Fiber Optic Rotary Joints

Fiber Optic Rotary Joints (FORJs) are to optical signals what electrical slip rings are to electrical signals, a means to pass signals across rotating interfaces, particularly when transmitting large amounts of data. FORJs maintain the intrinsic advantages of fiber end to end. Moog has been producing Fiber Optic Rotary Joints for over twenty years.


  • Ruggedized for harsh environments
  • Compact sizes
  • Variety of configuration options
  • Custom designs available


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Single or Multi-Channel

FORJs are available in single and multi-channel options. The most cost and size efficient options are the single and dual channel designs. If more than two fibers are present in a system, multiplexing solutions are available to combine multiple channels onto one or two fibers to allow the use of a one or two channel FORJ.

In cases where more than two fibers are required, Moog has three designs: the FO190, FO242 and FO291 where single channel modules are stacked to achieve the desired number of channels. The FO300 uses a common de-rotating optical element for all fiber channels.

Singlemode or Multimode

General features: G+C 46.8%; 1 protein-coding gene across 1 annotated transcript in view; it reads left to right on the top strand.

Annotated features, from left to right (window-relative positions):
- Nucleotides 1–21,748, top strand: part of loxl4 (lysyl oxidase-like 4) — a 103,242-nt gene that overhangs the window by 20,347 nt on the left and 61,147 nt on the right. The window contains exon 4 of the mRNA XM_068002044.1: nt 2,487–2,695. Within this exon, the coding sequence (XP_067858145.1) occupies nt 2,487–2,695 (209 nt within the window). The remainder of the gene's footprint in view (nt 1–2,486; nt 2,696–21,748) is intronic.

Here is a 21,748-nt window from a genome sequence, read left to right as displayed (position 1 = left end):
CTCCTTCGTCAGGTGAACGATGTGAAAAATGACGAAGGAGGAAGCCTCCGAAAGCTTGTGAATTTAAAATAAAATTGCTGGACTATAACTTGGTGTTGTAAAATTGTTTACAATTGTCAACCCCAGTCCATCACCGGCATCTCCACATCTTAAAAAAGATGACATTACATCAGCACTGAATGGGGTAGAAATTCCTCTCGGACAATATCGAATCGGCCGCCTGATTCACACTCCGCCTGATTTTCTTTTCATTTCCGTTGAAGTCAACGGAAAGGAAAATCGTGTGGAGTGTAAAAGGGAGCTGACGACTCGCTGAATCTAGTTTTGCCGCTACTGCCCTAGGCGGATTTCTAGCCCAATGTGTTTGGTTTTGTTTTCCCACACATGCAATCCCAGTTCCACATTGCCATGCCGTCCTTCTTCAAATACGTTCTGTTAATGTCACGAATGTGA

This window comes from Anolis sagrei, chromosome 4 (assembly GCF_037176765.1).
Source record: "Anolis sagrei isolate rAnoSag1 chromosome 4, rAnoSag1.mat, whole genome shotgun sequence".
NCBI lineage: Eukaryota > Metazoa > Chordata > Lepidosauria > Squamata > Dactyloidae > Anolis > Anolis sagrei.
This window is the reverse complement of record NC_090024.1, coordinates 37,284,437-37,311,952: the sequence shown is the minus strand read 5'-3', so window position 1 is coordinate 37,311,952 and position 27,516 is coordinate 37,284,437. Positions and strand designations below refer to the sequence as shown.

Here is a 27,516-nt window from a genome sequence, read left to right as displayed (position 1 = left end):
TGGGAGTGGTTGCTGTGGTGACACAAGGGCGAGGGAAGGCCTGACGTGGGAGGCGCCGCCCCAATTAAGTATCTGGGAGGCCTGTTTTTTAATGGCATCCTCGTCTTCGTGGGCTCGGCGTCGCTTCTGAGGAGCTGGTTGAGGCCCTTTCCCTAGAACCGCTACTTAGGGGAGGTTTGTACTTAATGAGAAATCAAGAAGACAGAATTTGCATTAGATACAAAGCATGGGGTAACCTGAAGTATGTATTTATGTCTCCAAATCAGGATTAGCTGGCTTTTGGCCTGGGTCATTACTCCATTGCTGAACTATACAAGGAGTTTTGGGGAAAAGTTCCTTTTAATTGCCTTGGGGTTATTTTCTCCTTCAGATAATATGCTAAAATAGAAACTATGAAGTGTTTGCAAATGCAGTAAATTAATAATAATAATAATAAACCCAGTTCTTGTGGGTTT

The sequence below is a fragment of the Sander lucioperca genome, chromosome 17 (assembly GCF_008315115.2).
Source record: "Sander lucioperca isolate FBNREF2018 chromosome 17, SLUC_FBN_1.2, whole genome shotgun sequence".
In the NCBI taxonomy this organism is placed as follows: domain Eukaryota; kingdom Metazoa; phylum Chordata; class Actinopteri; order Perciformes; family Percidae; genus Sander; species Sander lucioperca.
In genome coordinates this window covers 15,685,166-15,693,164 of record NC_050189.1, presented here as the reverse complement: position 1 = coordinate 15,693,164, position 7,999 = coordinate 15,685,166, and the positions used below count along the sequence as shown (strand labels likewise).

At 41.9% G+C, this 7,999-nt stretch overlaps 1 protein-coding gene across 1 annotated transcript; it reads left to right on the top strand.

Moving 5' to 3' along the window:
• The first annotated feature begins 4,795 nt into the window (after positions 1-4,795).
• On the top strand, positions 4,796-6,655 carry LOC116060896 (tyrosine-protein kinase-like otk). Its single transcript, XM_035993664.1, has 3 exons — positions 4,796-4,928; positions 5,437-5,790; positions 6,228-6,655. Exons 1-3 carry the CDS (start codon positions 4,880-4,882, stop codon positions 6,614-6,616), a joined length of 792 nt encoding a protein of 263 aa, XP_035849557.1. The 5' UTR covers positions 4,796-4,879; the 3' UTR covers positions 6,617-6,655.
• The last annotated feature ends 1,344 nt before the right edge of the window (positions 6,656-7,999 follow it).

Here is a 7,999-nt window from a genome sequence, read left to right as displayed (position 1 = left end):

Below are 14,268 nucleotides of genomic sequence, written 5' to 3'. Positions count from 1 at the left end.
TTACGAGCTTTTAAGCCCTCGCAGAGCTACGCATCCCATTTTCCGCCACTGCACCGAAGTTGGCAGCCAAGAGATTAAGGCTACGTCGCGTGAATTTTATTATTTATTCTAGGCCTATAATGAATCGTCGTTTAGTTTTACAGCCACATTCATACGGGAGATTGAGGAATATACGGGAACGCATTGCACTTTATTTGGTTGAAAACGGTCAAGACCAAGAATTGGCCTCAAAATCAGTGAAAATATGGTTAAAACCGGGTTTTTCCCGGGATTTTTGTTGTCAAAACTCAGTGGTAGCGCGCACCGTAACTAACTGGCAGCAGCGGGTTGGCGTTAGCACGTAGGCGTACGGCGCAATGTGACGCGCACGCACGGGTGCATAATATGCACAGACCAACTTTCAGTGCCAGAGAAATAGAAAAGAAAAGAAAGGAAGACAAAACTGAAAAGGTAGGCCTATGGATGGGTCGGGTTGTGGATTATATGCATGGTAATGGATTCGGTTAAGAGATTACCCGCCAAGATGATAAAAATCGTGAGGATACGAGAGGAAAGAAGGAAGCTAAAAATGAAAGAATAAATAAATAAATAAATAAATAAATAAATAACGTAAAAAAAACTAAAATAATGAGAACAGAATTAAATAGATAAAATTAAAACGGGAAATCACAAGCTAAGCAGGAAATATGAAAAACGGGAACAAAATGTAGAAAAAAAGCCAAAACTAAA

Singlemode fibers allow the propagation of a single mode of optical energy due to their small core size and small numerical aperture and for this reason they exhibit very high bandwidths at wavelengths between 1,270 nm and 1,650 nm.  Because of these smaller core sizes and numerical aperture, singlemode FORJs must be designed with very precise mechanical alignments.  The alignment requirements are dependent on the operating wavelength of the FORJ.  Standard singlemode FORJs are constructed for operation at 1,310 nm and 1,550 nm wavelengths.  These FORJs can be expected to perform to the same specifications when used at other wavelengths between 1,270 nm and 1,650 nm, for instance, at coarse wavelength-division multiplexing (CWDM) wavelengths, which include 18 wavelengths of 1,271 nm to 1,611 nm in 20 nm increments.  FORJs can be tested at any or all CWDM wavelengths before shipment if desired in order to characterize performance at these wavelengths.

Multimode fibers have large cores and large numerical apertures allowing the propagation of multiple modes of optical energy. These features allow larger amounts of light to be transmitted from sources such as LEDs and VCSELs, but result in higher attenuation and dispersion. Because of these attenuation and dispersion features, multimode fiber systems are typically used for shorter datacom links. Most multimode systems operate at 850 nm and 1,300 nm.



Learn about the benefits, basic configuration and other fundamentals of slip rings.

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